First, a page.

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ripples of water

Yom Kippur: Teshuva / Repentance, or more accurately, “To Return”

Lesson 27: Sept 26/Tishrei 6

Rabbi Yonah ben Avraham Gerondi (died 1264), known as Rabbeinu Yonah, was a Catalan rabbi and moralist, cousin of Nachmanides (Ramban). He is most famous for his Mussar work Shaarei Teshuva / Gates of Repentance, from which the following selection comes (Gate 2, section 11):

We learn in Pirkei Avot (1:14), “Hillel used to say, ‘If I am not for myself, who will be for me?’ This means that if a person does not wake oneself up, all the Mussar one learns is of no use."

He also teaches (1:11):

One who sins by chance, because of a lust or because the yetzer ha’ra momentarily overpowered him/her, the beginning of this person’s repentance is regret, infusing sorrow in one’s heart over having sinned.
If, however, one is habituated in a certain negative behavior, the beginning of this person’s repentance is to forsake the negative behavior and resolve not to do it again. After this, one must regret his/her corrupt actions.

Why do you think the order of the Teshuva process must be different for habitual sins?

Your practice for this week is to engage directly in the four primary components of the teshuva process as delineated in the Practice document. Today, bring your focus to your relationship with God. Identify a challenging area in your relationship with the Divine as you understand it. Examples include prayer, faith, mitzvot, or any other area where you feel challenged by your relationship with the Divine. Engage in the teshuva process as it pertains to this relationship.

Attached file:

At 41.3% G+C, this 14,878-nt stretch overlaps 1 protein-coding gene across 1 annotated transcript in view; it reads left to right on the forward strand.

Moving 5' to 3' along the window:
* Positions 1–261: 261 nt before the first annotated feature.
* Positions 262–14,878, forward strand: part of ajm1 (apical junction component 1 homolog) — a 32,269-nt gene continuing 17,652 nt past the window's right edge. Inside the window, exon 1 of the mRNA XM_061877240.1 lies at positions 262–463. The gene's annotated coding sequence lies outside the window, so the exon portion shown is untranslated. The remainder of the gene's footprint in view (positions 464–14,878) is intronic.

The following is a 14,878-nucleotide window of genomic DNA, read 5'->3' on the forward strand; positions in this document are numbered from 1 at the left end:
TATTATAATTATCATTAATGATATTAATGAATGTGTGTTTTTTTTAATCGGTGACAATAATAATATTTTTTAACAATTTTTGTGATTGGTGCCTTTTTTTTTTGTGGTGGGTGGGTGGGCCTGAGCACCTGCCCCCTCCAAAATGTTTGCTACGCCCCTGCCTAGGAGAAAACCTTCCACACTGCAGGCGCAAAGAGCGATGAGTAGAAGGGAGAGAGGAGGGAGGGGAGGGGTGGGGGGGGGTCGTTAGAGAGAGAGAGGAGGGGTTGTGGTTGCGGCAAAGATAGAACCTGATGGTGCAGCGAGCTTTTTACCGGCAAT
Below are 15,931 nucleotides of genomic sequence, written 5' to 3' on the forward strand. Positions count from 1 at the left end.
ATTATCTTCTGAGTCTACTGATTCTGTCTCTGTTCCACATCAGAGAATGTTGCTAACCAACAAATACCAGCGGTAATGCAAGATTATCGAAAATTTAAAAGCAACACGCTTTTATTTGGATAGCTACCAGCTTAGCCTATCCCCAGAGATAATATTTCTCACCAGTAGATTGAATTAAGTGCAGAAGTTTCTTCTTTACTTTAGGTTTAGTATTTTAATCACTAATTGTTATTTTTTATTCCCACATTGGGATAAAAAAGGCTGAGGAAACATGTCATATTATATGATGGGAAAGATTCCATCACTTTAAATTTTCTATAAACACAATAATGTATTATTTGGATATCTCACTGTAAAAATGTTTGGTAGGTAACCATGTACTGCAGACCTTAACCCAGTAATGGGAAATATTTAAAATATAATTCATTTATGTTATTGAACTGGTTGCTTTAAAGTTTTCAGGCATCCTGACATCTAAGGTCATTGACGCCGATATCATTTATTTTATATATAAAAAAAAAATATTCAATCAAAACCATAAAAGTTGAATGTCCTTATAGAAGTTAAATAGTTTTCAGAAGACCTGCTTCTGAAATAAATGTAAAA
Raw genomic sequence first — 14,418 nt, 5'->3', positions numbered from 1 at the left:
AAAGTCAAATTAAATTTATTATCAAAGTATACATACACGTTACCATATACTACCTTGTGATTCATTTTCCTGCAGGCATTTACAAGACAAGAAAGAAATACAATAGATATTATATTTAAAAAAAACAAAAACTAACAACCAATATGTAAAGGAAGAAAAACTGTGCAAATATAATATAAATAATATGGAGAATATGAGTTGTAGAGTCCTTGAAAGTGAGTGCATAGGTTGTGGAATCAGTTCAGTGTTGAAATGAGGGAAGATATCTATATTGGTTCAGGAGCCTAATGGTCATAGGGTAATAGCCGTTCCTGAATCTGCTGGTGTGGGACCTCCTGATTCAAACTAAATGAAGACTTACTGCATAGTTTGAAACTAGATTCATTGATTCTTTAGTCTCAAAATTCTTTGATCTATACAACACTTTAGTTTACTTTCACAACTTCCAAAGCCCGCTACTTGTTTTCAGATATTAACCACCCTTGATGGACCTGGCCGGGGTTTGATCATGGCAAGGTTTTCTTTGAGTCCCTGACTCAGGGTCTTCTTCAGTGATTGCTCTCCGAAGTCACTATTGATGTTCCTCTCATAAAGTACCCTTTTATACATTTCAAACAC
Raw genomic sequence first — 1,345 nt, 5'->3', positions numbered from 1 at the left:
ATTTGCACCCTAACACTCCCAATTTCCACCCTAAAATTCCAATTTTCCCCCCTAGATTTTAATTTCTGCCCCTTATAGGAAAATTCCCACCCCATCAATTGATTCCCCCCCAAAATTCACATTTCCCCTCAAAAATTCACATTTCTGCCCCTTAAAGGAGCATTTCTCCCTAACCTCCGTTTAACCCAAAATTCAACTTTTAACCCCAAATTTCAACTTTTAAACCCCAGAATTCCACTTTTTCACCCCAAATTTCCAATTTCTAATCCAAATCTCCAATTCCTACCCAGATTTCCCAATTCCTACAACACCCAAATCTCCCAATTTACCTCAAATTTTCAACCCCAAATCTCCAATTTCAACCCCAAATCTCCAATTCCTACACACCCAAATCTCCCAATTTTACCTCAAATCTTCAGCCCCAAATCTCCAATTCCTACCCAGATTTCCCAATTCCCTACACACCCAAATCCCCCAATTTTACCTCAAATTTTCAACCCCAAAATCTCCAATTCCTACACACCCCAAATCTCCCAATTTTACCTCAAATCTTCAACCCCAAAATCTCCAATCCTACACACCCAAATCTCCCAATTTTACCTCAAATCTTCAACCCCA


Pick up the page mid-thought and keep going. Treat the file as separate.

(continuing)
See the details of your weekly practice by clicking HERE.

Click HERE to access an archive of our Elul material. Click HERE to access this week's video.

Today’s learning is sponsored by Regina Gradess and Bonni Kraus, in memory of Hermina Rosenzveig, who exemplified the middot of chesed — kindness, azut — determination, and nedivut — generosity. Although our paternal grandmother died before we were born, the stories told about her made her come alive for us. She sent so many care packages to the refugees in Europe that the postal workers knew our family! She wore stockings with holes in them but gave generously to those in need. Her home was a sanctuary for many, including our own mother whom she brought over after the war. May her memory continue to be an inspiration.

Special thanks to Rachel Greengrass and Micha Berger for their work in helping to create Elul material.

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